FREE Shipping on all UK orders. For more information click here.

Our Tips And Tricks For Staying Motivated And Organised This Winter

Often, getting things right in the garden can be largely down to trowel and error, but organising your time is key for getting the most out of your efforts. 

We have spoken to four gardening influencers about their top tips for staying organised and motivated during the bitterly cold winter months. Here’s what they had to say: 

Emma (@emmasallotmentdiaries)

Emma in allotment, with squashes in a raised bed

“My name is Emma Bailey and I am a first time allotment holder in south London. I got into gardening just before we went into lockdown last year. I’d always wanted to give it a go, and the lockdown gave me the time I needed to really get stuck in and create my dream garden. I have found the whole process of planting, digging and creating my allotment plot incredibly therapeutic and it’s really helped to keep me sane during the last year! I’ve been so proud of the food and flowers I’ve been able to grow from seed and have learned so much from just getting stuck in and giving it a go!

I keep motivated in the winter months by:

  1. Taking on small jobs. I focus on planning for the next spring! I’ve learned that the more you plan things, the less stressed you will feel once the spring arrives and the more time you’ll have to enjoy your garden too! Just going for a walk to my allotment plot helps my mental health so much and I always feel really de-stressed when I get back home!

  2. Growing what I love. I think that’s the trick of a good allotment plot and garden, that you grow things that are going to make you happy. I don’t like onions much, so I don’t grow them! And my favourite flowers are sunflowers and zinnias, so I always plant lots of them. That way I know I am creating a space I am really going to enjoy and I am more motivated to put the work in!

  3. Getting online. The internet holds so much knowledge about seeds, tools and trends! I belong to a few brilliant Facebook groups and follow lots of Instagram pages about gardening too.The online gardening community is so incredibly friendly and helpful and I am always finding such amazing advice and knowledge this way!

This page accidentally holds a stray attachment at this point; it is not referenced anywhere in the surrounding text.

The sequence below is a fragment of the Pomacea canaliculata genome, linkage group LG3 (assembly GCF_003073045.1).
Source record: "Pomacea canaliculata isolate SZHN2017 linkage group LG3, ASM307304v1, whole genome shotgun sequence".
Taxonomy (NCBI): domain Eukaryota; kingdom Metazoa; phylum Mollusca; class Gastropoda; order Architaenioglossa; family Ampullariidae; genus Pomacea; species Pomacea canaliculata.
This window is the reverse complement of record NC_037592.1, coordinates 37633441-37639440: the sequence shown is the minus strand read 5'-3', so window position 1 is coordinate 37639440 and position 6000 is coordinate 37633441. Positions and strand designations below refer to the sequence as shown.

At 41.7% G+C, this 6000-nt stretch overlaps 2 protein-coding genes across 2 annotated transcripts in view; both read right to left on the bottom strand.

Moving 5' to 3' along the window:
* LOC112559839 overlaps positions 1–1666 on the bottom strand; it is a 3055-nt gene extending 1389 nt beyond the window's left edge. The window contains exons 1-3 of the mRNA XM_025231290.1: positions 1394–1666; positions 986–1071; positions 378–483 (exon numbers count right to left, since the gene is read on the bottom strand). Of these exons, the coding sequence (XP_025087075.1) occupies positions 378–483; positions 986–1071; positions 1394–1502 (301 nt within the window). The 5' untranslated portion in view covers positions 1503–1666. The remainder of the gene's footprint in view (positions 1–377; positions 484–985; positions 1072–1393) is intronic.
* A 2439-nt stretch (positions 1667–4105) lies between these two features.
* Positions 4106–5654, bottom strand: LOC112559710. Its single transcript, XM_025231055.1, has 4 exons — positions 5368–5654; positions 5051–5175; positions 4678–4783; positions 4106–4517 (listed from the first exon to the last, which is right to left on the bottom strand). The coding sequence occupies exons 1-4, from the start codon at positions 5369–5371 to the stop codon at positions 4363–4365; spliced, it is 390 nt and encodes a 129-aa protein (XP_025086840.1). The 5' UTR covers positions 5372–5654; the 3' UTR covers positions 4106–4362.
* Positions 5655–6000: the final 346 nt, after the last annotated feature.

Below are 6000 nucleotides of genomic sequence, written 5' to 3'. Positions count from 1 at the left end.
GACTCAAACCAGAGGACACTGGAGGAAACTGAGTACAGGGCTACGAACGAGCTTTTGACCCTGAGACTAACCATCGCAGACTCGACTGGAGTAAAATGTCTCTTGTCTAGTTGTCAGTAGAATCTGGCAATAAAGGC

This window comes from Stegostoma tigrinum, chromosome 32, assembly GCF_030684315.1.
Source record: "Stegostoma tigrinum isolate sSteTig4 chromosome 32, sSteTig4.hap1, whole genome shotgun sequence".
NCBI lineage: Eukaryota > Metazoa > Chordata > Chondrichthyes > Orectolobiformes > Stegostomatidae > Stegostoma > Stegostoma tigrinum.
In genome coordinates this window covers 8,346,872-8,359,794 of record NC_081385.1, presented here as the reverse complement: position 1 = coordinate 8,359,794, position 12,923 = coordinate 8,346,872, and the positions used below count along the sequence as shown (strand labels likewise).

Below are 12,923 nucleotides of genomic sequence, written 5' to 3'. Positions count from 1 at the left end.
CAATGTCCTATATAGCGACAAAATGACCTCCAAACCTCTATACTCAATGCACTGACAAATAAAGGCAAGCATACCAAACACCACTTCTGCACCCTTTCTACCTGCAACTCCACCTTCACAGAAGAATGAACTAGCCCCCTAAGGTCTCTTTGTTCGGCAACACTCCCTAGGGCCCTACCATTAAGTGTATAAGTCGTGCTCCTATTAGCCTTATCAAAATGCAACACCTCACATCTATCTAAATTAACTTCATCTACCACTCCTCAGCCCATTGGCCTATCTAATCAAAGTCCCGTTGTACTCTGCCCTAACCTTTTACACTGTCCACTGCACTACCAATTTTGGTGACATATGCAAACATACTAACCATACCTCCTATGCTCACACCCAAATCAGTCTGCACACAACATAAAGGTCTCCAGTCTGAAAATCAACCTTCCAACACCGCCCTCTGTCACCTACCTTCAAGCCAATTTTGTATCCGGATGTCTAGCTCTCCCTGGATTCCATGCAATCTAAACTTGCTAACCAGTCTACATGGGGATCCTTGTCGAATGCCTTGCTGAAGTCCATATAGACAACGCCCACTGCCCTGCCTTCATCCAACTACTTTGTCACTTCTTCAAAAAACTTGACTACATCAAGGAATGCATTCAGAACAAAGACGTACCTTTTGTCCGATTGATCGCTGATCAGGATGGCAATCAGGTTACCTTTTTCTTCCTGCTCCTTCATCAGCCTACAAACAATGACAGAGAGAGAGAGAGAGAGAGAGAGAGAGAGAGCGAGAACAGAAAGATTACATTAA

My top tips for gardeners faring their first winter is to keep looking ahead to spring, because it comes around quicker than you think! Use winter to plan what you will grow, organise seeds and do maintenance jobs like fixing your wheelbarrow or cleaning pots. When planning ahead, remember to think about the plants that make you happy. Don’t worry so much about following trends, or planting things because everyone else is. Your garden or allotment plot is yours and is there for you to enjoy. So make sure you create a space you are going to really love.

This year I am most excited about growing sunflowers again. They are the most exciting flowers to plant and always remind me of summer. It never ceases to amaze me how a 6 foot flower can come from just one tiny seed and reminds me just how amazing nature is!”


Danni (@plot.81)

Danni sitting by a Victorian shed, with foliage around her feet

Danni is a Sheffield based illustrator with a passion for gardening, going into the 4th year as an allotment holder this summer. Danni documents her gardening progress on her Instagram account, @plot.81, including her hand drawn plans for the year ahead. 

Danni said: “I started gardening when I ran out of space for houseplants 7 or 8 years ago and spent my time pottering around my tiny container garden before getting the keys to my plot. 

I keep motivated in the winter months by:

  1. Working on projects. Last winter was spent sorting the back of my plot, getting it ready for cultivating, and this winter’s project is restoring the beautiful Victorian brick potting shed I inherited. There’s always something to be getting on with when you have an allotment, whether it’s tidying the greenhouse, building raised beds or washing pots out ready for sowing in the spring. 

  2. Tea! It can be a struggle sometimes when it’s cold but I find the key is little and often. If you take some gloves and a flask of tea then you’ll soon warm up once you get started!”


Mothin (@my_family_garden)

Mothin with his child, digging a raised bed in the garden

Mothin Ali, creator of the My Family Garden YouTube channel shares ideas of what to plant at different times of the year, and shares his growing story on Instagram and Youtube. This is what Mothin said about his gardening journey: 

“We garden in our backyard, growing fruit, vegetables and raising chickens. We've been in this particular house for 10 years and grow using permaculture principles. Our top tips are: